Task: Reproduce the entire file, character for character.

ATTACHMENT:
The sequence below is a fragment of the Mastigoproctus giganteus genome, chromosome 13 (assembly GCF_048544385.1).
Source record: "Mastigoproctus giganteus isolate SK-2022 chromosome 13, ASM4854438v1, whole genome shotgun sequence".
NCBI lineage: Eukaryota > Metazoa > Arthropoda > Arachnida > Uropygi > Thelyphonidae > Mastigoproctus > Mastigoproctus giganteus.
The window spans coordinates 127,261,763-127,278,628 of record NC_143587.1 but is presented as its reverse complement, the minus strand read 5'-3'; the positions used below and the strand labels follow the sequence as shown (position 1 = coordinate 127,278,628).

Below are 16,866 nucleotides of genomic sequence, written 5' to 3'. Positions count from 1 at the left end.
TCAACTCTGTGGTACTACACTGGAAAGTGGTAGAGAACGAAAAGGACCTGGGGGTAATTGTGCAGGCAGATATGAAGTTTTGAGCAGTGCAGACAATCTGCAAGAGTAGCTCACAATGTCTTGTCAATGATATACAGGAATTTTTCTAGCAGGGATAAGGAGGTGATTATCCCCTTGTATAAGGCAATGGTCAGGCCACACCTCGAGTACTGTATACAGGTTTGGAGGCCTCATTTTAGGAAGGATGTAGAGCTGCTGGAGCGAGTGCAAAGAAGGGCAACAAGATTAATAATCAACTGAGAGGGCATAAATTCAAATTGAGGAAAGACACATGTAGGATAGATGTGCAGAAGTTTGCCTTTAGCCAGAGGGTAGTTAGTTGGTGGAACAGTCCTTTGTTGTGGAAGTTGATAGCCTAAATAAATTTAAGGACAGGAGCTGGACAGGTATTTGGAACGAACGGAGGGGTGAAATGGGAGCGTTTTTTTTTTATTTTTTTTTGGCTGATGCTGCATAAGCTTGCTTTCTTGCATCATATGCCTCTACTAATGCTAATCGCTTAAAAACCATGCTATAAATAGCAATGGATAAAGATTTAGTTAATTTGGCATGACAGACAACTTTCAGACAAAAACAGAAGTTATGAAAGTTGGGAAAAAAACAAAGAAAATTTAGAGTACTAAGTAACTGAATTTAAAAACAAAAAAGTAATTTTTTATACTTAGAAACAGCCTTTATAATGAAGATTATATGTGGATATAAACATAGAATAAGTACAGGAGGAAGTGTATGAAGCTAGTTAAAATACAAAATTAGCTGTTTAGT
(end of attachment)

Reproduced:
The sequence below is a fragment of the Mastigoproctus giganteus genome, chromosome 13 (assembly GCF_048544385.1).
Source record: "Mastigoproctus giganteus isolate SK-2022 chromosome 13, ASM4854438v1, whole genome shotgun sequence".
NCBI lineage: Eukaryota > Metazoa > Arthropoda > Arachnida > Uropygi > Thelyphonidae > Mastigoproctus > Mastigoproctus giganteus.
The window spans coordinates 127,261,763-127,278,628 of record NC_143587.1 but is presented as its reverse complement, the minus strand read 5'-3'; the positions used below and the strand labels follow the sequence as shown (position 1 = coordinate 127,278,628).

Below are 16,866 nucleotides of genomic sequence, written 5' to 3'. Positions count from 1 at the left end.
TCAACTCTGTGGTACTACACTGGAAAGTGGTAGAGAACGAAAAGGACCTGGGGGTAATTGTGCAGGCAGATATGAAGTTTTGAGCAGTGCAGACAATCTGCAAGAGTAGCTCACAATGTCTTGTCAATGATATACAGGAATTTTTCTAGCAGGGATAAGGAGGTGATTATCCCCTTGTATAAGGCAATGGTCAGGCCACACCTCGAGTACTGTATACAGGTTTGGAGGCCTCATTTTAGGAAGGATGTAGAGCTGCTGGAGCGAGTGCAAAGAAGGGCAACAAGATTAATAATCAACTGAGAGGGCATAAATTCAAATTGAGGAAAGACACATGTAGGATAGATGTGCAGAAGTTTGCCTTTAGCCAGAGGGTAGTTAGTTGGTGGAACAGTCCTTTGTTGTGGAAGTTGATAGCCTAAATAAATTTAAGGACAGGAGCTGGACAGGTATTTGGAACGAACGGAGGGGTGAAATGGGAGCGTTTTTTTTTTATTTTTTTTTGGCTGATGCTGCATAAGCTTGCTTTCTTGCATCATATGCCTCTACTAATGCTAATCGCTTAAAAACCATGCTATAAATAGCAATGGATAAAGATTTAGTTAATTTGGCATGACAGACAACTTTCAGACAAAAACAGAAGTTATGAAAGTTGGGAAAAAAACAAAGAAAATTTAGAGTACTAAGTAACTGAATTTAAAAACAAAAAAGTAATTTTTTATACTTAGAAACAGCCTTTATAATGAAGATTATATGTGGATATAAACATAGAATAAGTACAGGAGGAAGTGTATGAAGCTAGTTAAAATACAAAATTAGCTGTTTAGT